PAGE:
Clark, who had been trailing behind him for the last few minutes, clambered up beside him and also whistled. "Wow!" He then looked back at the rest of the group and grimaced. "I'd be a lot more excited though if everyone wasn't so tired already."
"Everyone but you of course." Clark's hair was slicked down from the water, but he looked otherwise unaffected by the exertion and oblivious to the temperature changes that so bothered the rest of them. The heat of the sun didn't make him sweat – the cold of the water didn't make him shiver.
Clark looked about to argue, but instead looked up. "Helicopter coming," he said. It was a distant speck in the southwest.
"Probably park rangers checking out the accident," said Lex.
Clark nodded and continued to watch the helicopter.
"I suppose I shouldn't ask about what happened back there," said Lex.
"It's easier if you don't," agreed Clark. "There was an accident. We got everyone out. What else really matters?"
God is in the details, thought Lex. So's the devil. I need to know those details so I can figure out which one you are. But there didn't seem any point into pushing Clark into another lie.
The silence lingered, broken only by the sound of the helicopter as it passed overhead, and then started to descend near the site of the accident.
Clark fidgeted. "So… Ummm, how high do you think the cliffs are now?"
Lex rolled his eyes at Clark's avoidance techniques, but decided to play along. If Clark was going to turn into some sort of alien overlord, at least he could be a somewhat educated one. "We're about 2000 feet down from the plateau now," he said. "Kaibab Limestone at the top, then the Toroweap and Coconino Formations – those form the upper cliff. All pretty hard rock. Then where the slope changes, that's the Hermit Shale – nice soft rock, easier for the river to erode so the canyon gets wider. And then the Supai – hard rock again forming the lower cliff. And this," pointing to the lowest band of rock, "is the start of the Redwall Limestone. Know The Canyon's History. Study Rocks Made By Time."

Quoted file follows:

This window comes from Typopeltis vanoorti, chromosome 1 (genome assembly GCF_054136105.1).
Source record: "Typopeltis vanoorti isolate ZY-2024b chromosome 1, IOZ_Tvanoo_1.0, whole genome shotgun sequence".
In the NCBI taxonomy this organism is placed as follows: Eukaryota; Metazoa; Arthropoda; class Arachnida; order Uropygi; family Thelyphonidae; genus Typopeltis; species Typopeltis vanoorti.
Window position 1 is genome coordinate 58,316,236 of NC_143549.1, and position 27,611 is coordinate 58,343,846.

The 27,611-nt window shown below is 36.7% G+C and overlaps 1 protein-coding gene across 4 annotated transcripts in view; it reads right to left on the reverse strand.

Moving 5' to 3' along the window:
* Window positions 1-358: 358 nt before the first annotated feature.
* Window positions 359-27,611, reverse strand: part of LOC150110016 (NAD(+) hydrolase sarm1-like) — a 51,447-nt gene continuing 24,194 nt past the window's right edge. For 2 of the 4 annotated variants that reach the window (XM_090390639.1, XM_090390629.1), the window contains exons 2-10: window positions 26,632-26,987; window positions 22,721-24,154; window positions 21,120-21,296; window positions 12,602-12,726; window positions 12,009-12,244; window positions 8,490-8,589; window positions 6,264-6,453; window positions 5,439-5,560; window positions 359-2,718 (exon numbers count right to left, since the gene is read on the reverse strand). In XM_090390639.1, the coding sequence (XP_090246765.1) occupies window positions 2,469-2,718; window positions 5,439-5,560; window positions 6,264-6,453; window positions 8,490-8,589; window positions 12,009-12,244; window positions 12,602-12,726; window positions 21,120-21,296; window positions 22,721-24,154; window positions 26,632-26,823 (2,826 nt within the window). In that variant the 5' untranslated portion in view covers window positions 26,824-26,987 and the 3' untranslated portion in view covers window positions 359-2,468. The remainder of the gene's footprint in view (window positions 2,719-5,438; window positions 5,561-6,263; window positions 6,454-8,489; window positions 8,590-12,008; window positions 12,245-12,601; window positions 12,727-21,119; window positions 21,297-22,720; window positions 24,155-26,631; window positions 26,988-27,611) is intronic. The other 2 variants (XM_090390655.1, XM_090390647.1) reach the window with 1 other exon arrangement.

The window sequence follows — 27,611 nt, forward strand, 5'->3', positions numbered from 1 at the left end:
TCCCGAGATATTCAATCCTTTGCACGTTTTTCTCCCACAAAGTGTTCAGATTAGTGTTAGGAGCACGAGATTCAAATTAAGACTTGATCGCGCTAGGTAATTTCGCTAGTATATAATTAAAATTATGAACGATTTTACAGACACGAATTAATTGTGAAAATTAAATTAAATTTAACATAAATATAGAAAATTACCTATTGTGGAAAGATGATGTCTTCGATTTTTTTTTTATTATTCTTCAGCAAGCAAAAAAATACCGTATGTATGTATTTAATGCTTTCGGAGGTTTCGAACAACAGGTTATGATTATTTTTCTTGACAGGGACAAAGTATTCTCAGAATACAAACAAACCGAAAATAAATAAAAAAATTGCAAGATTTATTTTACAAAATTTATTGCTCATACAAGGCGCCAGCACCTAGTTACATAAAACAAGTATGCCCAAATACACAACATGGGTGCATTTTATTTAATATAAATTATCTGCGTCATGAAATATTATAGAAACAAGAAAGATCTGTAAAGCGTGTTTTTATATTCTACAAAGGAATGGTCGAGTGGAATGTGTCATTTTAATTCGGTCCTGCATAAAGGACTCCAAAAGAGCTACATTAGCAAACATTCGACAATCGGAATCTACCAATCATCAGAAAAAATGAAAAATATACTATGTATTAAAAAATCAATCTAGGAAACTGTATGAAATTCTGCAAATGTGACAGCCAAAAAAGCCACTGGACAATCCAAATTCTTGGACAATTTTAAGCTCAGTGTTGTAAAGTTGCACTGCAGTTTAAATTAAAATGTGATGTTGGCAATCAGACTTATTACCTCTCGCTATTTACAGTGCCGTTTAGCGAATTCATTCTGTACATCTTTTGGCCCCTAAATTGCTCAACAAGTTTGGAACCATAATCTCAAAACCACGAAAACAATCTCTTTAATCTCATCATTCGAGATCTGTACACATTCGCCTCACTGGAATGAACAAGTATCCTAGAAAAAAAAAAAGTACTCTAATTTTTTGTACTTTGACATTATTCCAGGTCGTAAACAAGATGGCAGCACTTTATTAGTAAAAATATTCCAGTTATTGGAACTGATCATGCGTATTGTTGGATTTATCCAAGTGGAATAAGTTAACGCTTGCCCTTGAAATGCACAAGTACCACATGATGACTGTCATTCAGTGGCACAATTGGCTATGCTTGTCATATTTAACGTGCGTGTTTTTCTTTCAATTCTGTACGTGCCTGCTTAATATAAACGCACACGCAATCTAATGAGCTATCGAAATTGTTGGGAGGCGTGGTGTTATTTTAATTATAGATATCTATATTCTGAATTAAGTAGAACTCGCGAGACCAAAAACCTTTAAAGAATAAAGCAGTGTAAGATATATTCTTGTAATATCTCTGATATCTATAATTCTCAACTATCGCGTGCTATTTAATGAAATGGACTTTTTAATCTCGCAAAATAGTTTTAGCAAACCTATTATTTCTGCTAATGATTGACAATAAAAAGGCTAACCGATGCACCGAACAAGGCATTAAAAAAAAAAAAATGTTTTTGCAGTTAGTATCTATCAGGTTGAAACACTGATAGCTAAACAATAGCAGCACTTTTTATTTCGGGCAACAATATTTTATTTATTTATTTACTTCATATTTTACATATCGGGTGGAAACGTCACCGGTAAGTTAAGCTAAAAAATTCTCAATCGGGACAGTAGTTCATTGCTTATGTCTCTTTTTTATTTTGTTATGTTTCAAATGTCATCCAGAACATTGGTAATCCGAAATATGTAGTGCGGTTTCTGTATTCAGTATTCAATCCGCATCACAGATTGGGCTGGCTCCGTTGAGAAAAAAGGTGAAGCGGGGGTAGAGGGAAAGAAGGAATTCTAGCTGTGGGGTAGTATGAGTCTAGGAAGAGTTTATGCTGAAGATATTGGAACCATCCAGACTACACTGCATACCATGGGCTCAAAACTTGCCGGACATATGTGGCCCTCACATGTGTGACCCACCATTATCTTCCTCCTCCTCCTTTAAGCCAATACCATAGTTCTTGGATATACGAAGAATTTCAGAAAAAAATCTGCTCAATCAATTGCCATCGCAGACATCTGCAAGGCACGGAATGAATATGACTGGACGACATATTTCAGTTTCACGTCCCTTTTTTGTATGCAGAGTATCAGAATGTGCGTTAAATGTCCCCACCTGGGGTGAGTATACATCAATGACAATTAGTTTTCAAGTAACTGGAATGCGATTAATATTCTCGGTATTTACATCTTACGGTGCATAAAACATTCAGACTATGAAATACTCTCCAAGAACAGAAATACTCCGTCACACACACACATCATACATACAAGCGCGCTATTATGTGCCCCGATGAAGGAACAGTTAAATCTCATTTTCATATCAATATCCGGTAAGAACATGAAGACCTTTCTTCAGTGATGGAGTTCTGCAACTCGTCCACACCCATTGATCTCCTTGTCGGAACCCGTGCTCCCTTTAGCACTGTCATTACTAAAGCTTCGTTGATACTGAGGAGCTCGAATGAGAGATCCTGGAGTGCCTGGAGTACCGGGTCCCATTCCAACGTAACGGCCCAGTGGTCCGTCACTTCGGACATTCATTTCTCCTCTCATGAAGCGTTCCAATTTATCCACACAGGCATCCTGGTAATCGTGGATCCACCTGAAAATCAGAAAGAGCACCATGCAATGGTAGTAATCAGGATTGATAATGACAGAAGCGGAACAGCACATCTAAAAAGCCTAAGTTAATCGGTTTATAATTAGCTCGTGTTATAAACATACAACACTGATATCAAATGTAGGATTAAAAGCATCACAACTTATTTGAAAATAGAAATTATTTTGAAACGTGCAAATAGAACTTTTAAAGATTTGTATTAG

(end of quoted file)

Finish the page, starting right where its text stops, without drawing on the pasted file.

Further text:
"It's a mnemonic, Clark, to help you remember the sequence of the main rock layers. Though we haven't reached the MBT yet, not to mention the Pre-Cambrian rocks and the Vishnu Schist."
Lex suppressed a smile. He did enjoy teaching the farmboy, if only to see the baffled look on his face. "The farther downriver we go, the deeper the canyon, the older the rock you'll see at river level. The stuff on the plateau overhead is 'only' about 200 million years old. Right now, the oldest rock you can see down here is about 300 million years old. But further downstream, the oldest rocks are up to 2 billion years old."
"Huh," grunted Clark. "So…"
Clark broke off at the sound of a raft quickly approaching, laden with passengers and supplies for another expedition. According to the logo, it was from the same company as the boat that had flipped. The guide cut the engine and waved up to them. "You the guys who helped back there?" At Lex's nod, the guide broke out in a brilliant smile. "Way to go, man. We stopped to check them out and they're all just going on and on about their guardian angels. I just wish y'all were going to be around when I get to Crystal – I could use some spotters like you."
Lex smiled politely. "Glad to help but we seem to be moving a bit slower than you."
The guide laughed. "True, true. Anyways, I just wanted to stop and say thanks. Imagine flipping at Indian Dick though! I'll be ragging on Tim for weeks for making such a dumb mistake."
Lex's smile sharpened. "And will you also be 'ragging on' Tim for nearly colliding with one of my friends?"
The guide grunted. "So that's what happened. Tim really screwed the pooch there. Imagine ignoring a kayak's right of way!" The guide shook his head at one of the cardinal sins of boating.
"So I take it Tim will be in trouble." Lex paused. "Good." By his side, Clark nodded.
The guide's smile faltered for an instant. He cleared his voice. "So, yeah. Oh, and girl back there gave me this," holding up Clark's river jacket.
"Is she okay?" Clark asked while retrieving the jacket.
"Yeah. Swallowed a lot of water though – medics might want to evac her. Nobody likes that. Lot of money down the drain."
Lex made a decision. "Perhaps you could pass on a message. Tell her that LuthorCorp will help with expenses if she has to leave. Or if she decides to sue."
The guide's smile disappeared. "And just who are you to be saying things like that?"
Lex pulled off his sun cap and gave a shark like grin. "Lex Luthor, that's who."
The guide's expression told Lex that his name was known even here. The guide nodded jerkily, started up the engine and headed quickly off into the rapid.
Lex sighed, "I'd better warn public relations. News of the accident is going to spread, fast once my name gets attached. All the media outlets who want to get on my good side will be talking about the 'heroic rescue'. Everyone else will find a way to make it my fault."
"Why'd you tell him your name then?" Clark asked. "I thought you were trying to lay low."
"It seemed the right thing to do," said Lex with a shrug. "Wasn't it?"